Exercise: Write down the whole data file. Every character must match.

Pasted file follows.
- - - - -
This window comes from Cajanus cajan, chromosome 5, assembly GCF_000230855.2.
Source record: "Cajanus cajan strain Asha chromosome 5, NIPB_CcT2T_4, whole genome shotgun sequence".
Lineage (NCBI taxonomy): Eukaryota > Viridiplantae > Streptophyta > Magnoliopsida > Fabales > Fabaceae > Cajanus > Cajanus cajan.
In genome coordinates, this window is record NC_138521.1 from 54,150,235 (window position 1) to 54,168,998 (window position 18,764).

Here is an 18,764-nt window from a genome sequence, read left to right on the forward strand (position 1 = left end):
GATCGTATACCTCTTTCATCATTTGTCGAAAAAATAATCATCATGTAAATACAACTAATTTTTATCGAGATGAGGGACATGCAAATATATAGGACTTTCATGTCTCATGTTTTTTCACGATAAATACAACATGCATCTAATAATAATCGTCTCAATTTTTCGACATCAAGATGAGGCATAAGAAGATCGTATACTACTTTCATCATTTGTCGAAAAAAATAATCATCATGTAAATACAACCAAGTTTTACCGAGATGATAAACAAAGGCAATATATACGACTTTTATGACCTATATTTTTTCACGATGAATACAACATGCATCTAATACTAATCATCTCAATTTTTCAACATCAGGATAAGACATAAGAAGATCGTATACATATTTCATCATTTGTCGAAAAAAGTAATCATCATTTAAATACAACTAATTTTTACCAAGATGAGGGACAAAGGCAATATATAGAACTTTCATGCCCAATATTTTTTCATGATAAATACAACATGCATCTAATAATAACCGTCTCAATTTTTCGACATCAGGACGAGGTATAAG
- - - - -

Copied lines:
This window comes from Cajanus cajan, chromosome 5, assembly GCF_000230855.2.
Source record: "Cajanus cajan strain Asha chromosome 5, NIPB_CcT2T_4, whole genome shotgun sequence".
Lineage (NCBI taxonomy): Eukaryota > Viridiplantae > Streptophyta > Magnoliopsida > Fabales > Fabaceae > Cajanus > Cajanus cajan.
In genome coordinates, this window is record NC_138521.1 from 54,150,235 (window position 1) to 54,168,998 (window position 18,764).

Here is an 18,764-nt window from a genome sequence, read left to right on the forward strand (position 1 = left end):
GATCGTATACCTCTTTCATCATTTGTCGAAAAAATAATCATCATGTAAATACAACTAATTTTTATCGAGATGAGGGACATGCAAATATATAGGACTTTCATGTCTCATGTTTTTTCACGATAAATACAACATGCATCTAATAATAATCGTCTCAATTTTTCGACATCAAGATGAGGCATAAGAAGATCGTATACTACTTTCATCATTTGTCGAAAAAAATAATCATCATGTAAATACAACCAAGTTTTACCGAGATGATAAACAAAGGCAATATATACGACTTTTATGACCTATATTTTTTCACGATGAATACAACATGCATCTAATACTAATCATCTCAATTTTTCAACATCAGGATAAGACATAAGAAGATCGTATACATATTTCATCATTTGTCGAAAAAAGTAATCATCATTTAAATACAACTAATTTTTACCAAGATGAGGGACAAAGGCAATATATAGAACTTTCATGCCCAATATTTTTTCATGATAAATACAACATGCATCTAATAATAACCGTCTCAATTTTTCGACATCAGGACGAGGTATAAG